Masada

 

Masada, on the southwest side of the Dead Sea, was fortified by Herod the Great.

 

 

Here’s a model of what it looked like at the time of Herod:

 

 

After Jerusalem was destroyed, a number of revolutionaries and families walled themselves up in this fortress.  The Romans, not to be refused, spent a year piling earth up the back of the fortress.

 

 

They then used one of these to break down the back wall of the fortress:

 

 

According to Josephus, the Jewish historian, after they broke through, the Romans found that the Jews had made a second wall and filled it with wood.  The Romans of course set it on fire and then broke through the second barrier.

 

According to Josephus, the group had decided to die rather than be taken by the Romans.  Allegedly this debate and decision took place in the room often identified as a synagogue.  It is said to be the place where the decision was argued and decided.  However, the designation of this room as a “synagogue” is not without debate.  It is unlikely that there would have been a structure exclusively understood to be a synagogue, although it is certainly possible that this room served as the place of synagogue (gathering) in addition to other functions:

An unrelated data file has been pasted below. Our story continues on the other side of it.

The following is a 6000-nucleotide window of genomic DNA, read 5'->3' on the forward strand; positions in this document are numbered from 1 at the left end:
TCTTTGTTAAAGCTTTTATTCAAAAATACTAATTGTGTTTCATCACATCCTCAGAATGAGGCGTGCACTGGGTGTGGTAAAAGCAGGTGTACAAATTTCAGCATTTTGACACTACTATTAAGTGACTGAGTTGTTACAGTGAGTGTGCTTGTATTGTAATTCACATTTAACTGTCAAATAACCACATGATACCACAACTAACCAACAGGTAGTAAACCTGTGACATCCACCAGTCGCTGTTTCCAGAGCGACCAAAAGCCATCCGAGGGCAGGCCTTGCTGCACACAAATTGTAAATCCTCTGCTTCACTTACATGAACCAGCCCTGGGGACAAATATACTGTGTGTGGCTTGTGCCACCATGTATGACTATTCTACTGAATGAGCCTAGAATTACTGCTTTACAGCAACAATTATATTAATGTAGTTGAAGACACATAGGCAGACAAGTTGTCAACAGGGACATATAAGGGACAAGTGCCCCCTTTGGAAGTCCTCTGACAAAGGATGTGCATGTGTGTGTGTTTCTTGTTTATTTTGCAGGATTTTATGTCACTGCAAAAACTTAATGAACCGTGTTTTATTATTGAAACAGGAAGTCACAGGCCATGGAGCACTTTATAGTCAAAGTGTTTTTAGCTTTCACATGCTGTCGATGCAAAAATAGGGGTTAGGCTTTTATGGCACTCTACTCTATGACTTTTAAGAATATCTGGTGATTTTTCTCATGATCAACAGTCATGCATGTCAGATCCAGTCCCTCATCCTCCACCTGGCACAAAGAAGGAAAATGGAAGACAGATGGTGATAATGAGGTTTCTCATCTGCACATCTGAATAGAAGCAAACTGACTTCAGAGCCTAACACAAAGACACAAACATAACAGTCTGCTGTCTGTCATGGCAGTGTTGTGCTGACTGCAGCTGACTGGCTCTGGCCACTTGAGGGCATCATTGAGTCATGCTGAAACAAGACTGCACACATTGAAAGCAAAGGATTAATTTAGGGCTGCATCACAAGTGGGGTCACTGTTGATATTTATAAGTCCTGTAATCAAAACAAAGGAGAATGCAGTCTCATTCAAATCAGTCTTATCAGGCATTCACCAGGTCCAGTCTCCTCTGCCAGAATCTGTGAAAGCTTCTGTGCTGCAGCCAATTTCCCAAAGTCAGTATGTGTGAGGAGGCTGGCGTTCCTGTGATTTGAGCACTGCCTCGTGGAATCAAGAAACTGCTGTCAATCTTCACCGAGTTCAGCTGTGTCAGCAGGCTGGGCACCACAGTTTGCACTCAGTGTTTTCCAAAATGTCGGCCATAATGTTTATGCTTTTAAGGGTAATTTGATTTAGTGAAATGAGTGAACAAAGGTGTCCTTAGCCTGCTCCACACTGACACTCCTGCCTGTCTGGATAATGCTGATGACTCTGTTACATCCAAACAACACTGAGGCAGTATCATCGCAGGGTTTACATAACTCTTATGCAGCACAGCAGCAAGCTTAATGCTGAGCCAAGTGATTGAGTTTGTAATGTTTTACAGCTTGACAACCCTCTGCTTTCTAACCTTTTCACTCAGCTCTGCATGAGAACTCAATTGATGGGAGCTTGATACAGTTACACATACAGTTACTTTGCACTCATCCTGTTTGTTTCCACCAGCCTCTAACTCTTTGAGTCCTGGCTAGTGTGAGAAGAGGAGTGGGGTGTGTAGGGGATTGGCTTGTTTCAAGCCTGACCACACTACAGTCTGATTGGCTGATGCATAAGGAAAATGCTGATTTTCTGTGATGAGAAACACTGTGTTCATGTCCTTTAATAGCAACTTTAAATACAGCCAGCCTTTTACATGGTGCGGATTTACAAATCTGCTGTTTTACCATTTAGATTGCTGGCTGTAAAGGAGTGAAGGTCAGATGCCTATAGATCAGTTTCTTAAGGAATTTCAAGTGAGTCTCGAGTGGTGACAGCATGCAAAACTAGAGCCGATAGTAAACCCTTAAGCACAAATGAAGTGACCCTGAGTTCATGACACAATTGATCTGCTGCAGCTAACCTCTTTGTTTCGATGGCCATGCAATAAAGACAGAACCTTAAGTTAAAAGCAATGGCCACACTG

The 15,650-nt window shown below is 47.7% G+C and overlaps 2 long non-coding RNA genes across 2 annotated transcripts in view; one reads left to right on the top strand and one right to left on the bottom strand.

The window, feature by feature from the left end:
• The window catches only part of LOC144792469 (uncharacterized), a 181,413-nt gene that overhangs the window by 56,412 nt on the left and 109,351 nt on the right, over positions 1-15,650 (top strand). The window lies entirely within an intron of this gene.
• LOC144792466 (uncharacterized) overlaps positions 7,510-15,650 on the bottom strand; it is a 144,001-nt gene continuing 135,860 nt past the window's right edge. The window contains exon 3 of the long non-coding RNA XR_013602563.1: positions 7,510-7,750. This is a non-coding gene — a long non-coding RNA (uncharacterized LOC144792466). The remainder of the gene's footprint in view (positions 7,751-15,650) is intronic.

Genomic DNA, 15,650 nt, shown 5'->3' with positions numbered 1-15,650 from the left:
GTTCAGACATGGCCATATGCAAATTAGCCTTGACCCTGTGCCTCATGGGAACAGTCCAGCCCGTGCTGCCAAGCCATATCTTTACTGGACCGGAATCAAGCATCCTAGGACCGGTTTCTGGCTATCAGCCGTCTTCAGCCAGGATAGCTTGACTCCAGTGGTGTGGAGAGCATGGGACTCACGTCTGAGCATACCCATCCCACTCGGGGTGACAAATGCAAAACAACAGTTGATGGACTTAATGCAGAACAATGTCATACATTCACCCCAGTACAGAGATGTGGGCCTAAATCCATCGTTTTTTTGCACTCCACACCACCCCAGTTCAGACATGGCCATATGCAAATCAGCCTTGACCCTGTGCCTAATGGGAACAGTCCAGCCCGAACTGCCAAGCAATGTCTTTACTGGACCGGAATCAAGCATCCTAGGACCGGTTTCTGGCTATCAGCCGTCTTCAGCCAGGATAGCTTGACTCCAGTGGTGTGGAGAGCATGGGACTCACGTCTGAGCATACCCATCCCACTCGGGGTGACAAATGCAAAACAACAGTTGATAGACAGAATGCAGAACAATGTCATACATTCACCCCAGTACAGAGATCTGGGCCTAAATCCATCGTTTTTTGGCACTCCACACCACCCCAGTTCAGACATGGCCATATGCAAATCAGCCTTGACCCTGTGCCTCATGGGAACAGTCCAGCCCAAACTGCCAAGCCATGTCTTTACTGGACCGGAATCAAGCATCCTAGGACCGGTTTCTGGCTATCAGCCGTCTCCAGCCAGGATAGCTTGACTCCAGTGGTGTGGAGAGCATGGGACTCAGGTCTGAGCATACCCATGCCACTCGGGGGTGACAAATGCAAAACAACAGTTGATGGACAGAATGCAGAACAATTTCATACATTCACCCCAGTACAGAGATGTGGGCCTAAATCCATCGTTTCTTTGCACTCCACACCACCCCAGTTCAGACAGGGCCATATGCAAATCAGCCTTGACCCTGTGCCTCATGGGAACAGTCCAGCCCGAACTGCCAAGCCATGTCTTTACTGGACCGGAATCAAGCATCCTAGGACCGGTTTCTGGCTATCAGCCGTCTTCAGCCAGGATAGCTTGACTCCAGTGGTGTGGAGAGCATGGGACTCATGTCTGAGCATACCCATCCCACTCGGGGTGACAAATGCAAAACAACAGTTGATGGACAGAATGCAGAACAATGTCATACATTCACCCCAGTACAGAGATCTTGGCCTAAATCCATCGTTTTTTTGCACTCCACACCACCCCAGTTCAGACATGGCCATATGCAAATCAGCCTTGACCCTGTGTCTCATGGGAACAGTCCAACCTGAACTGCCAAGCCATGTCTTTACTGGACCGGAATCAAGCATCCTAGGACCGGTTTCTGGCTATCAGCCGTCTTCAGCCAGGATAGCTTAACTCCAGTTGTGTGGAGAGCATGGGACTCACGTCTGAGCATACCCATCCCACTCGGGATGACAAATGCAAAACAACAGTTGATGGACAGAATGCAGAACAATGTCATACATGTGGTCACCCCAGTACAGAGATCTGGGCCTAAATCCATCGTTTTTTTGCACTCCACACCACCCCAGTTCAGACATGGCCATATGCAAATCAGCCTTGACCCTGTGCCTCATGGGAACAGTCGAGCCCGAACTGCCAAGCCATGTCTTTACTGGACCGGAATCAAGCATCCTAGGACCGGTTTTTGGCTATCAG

The picture on the right below is apparently where they cast lots to see who would be the final person to commit suicide.  All the others would kill their families rather than let them be taken.  The picture on the left is an area adjacent to it where ostraca with names on them were found.

 

 

I close with a picture of middle aged Ken about half way up Masada:

 

 

 

Kenneth Schenck, June 2005